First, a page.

Dear Mr. Prime Minister,
During my recent trip to Vietnam for the Second International Conference of Victims of Agent Orange and my subsequent guided tour of Vietnam’s children’s survivors clinics and help centers provided by, “The Vietnam Association for Victims of Agent Orange/Dioxin (vava),” as well as many of the sites still very contaminated, we were accompanied by the country’s top dioxin specialist and chemist. He was very forthcoming and was more than happy and without any reservations answered all of our questions.
One of the topics which I brought up was depth where dioxin can be found. According to their expert chemists, who have been studying the dioxin question for decades, dioxin can and is found to a depth of more than two meters in sandy loam soils and to a depth of over one meter in clay. We were further told that the highest concentrations of dioxin were found at a depth of 40 to 60 centimetres in sandy loam soil and 20 to 30 centimeters in clay. This would seem to indicate that the Base Gagetown and Area Fact Finding Project (BGAFFP) and its soil samplings taken at a depth of 0 to 10 centimeters would not have returned true or accurate results for dioxin contamination.
Gagetown’s defoliation program started six years before the Vietnam war and finished long after. As a result, the chemicals have had even more time to wander vertically and, in other cases like the Murphy Bivouac, horizontally. This would, in my opinion, render all results as to dioxin content still remaining given by the BGAFFP as false, misleading and potentially dangerous to Canadian Military still training in these contaminated areas.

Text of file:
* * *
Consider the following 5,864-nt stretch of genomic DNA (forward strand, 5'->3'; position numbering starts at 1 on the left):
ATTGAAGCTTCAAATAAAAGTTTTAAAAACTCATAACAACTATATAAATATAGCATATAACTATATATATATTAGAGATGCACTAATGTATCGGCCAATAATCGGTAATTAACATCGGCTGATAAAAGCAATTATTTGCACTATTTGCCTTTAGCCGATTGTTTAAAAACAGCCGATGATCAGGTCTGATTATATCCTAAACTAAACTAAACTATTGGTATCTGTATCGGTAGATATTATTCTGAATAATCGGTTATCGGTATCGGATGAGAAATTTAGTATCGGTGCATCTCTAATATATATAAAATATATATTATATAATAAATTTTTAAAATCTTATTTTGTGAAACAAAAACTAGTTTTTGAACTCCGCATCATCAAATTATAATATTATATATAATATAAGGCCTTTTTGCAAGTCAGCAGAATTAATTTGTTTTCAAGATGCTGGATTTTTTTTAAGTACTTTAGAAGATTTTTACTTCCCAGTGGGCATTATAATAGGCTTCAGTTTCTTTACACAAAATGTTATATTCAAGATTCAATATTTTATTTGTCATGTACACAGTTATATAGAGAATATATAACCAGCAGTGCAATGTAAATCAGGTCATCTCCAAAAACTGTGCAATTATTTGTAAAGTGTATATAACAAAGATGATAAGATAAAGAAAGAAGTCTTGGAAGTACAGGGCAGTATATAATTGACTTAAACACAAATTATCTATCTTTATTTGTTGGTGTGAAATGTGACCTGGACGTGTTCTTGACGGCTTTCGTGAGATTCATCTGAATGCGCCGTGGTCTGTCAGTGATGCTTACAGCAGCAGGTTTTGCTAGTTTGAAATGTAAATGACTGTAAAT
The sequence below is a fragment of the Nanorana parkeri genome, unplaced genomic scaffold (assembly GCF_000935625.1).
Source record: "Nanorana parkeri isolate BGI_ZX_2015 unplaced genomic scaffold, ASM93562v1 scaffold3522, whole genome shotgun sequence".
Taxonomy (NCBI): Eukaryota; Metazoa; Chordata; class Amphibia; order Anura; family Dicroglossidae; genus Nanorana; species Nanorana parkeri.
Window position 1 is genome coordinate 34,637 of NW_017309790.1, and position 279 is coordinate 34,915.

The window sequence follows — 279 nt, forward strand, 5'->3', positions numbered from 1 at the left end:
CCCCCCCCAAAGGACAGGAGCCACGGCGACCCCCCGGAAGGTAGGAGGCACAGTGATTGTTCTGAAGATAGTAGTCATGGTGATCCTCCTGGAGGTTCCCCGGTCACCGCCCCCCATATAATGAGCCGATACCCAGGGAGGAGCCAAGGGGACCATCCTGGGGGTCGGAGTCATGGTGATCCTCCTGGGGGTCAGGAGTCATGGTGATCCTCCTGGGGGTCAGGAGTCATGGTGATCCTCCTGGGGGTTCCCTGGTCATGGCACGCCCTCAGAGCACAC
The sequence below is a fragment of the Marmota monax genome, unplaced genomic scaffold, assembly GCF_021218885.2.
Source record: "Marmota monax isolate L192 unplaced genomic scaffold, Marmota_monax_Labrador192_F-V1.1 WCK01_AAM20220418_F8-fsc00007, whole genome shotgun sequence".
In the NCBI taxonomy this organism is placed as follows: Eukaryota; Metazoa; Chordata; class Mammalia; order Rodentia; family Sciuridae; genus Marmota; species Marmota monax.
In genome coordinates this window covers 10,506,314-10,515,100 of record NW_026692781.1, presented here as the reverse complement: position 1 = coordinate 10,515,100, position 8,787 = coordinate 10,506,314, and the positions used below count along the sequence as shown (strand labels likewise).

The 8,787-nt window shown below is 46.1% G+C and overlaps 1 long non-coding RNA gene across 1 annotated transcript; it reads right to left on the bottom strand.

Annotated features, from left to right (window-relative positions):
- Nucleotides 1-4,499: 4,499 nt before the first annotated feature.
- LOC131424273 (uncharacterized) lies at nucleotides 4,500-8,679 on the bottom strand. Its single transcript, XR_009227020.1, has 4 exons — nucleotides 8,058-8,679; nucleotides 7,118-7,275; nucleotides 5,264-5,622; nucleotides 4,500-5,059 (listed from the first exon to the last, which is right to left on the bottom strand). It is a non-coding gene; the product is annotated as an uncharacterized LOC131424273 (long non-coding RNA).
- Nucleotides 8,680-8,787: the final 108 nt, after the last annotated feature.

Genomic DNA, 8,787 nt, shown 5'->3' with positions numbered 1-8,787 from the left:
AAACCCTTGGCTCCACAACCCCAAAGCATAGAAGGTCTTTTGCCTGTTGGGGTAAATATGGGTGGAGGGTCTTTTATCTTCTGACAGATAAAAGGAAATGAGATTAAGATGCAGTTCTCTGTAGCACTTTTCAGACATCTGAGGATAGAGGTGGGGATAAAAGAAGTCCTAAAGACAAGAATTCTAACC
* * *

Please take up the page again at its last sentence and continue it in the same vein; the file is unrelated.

We further were informed that only the top two centimeters of soil had a half-life of four to six years and that anything past that depth had a half-life of 80 years or more and in some locations they do not expect the soils to return to normal for more than 100,000 years, unless the soil is manually removed and decontaminated. I can also assure you that dioxin does not evaporate in an hour or in sunlight as we were told by the industry because in De Nang and Bien Hoa Airport,s it is still laying on top of the ground just as deadly as it did 30 years ago.
I am writing this in the hopes that this was just an oversight or lack of knowledge on the part of the Government of Canada and that the BGAFFP was not in fact (as many suspect) an attempt to cover-up the Gagetown Agent Orange (Rainbow Chemicals) issue with misleading, incomplete and inaccurate results. I believe that this new information will and should necessitate a further investigation as well as a proper and more accurate testing of the soil to the proper depths in CFB Gagetown.
Thank you for your time and consideration.
Kenneth H. Young CD
This entry was posted in Afghanistan vets
, Canadian Armed Forces
, federal government
, Homecoming Vets
, physical disability
, veterans' affairs
, veterans' assistance programs
and tagged Agent Orange
, Canadian Forces
, Canadian Veterans Advocacy
, CFB Gagetown
, Gagetown Agent Orange (Rainbow Chemicals) issue
, Government of Canada
, United State
, Vietnam War
. Bookmark the permalink